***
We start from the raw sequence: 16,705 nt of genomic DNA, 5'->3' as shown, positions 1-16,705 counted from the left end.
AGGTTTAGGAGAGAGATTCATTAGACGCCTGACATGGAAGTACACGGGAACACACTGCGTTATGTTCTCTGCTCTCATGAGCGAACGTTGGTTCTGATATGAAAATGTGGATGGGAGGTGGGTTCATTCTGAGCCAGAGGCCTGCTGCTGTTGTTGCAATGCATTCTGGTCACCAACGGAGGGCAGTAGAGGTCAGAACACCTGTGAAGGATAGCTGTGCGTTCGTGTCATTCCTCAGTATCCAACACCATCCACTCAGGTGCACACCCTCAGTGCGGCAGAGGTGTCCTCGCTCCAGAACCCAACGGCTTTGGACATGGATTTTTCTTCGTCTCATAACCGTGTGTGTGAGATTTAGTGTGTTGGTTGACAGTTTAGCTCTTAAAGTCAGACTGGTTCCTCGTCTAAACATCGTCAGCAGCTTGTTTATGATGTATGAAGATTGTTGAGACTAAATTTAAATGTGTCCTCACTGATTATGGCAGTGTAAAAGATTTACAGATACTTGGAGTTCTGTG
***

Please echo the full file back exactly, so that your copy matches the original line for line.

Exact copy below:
We start from the raw sequence: 16,705 nt of genomic DNA, 5'->3' as shown, positions 1-16,705 counted from the left end.
AGGTTTAGGAGAGAGATTCATTAGACGCCTGACATGGAAGTACACGGGAACACACTGCGTTATGTTCTCTGCTCTCATGAGCGAACGTTGGTTCTGATATGAAAATGTGGATGGGAGGTGGGTTCATTCTGAGCCAGAGGCCTGCTGCTGTTGTTGCAATGCATTCTGGTCACCAACGGAGGGCAGTAGAGGTCAGAACACCTGTGAAGGATAGCTGTGCGTTCGTGTCATTCCTCAGTATCCAACACCATCCACTCAGGTGCACACCCTCAGTGCGGCAGAGGTGTCCTCGCTCCAGAACCCAACGGCTTTGGACATGGATTTTTCTTCGTCTCATAACCGTGTGTGTGAGATTTAGTGTGTTGGTTGACAGTTTAGCTCTTAAAGTCAGACTGGTTCCTCGTCTAAACATCGTCAGCAGCTTGTTTATGATGTATGAAGATTGTTGAGACTAAATTTAAATGTGTCCTCACTGATTATGGCAGTGTAAAAGATTTACAGATACTTGGAGTTCTGTG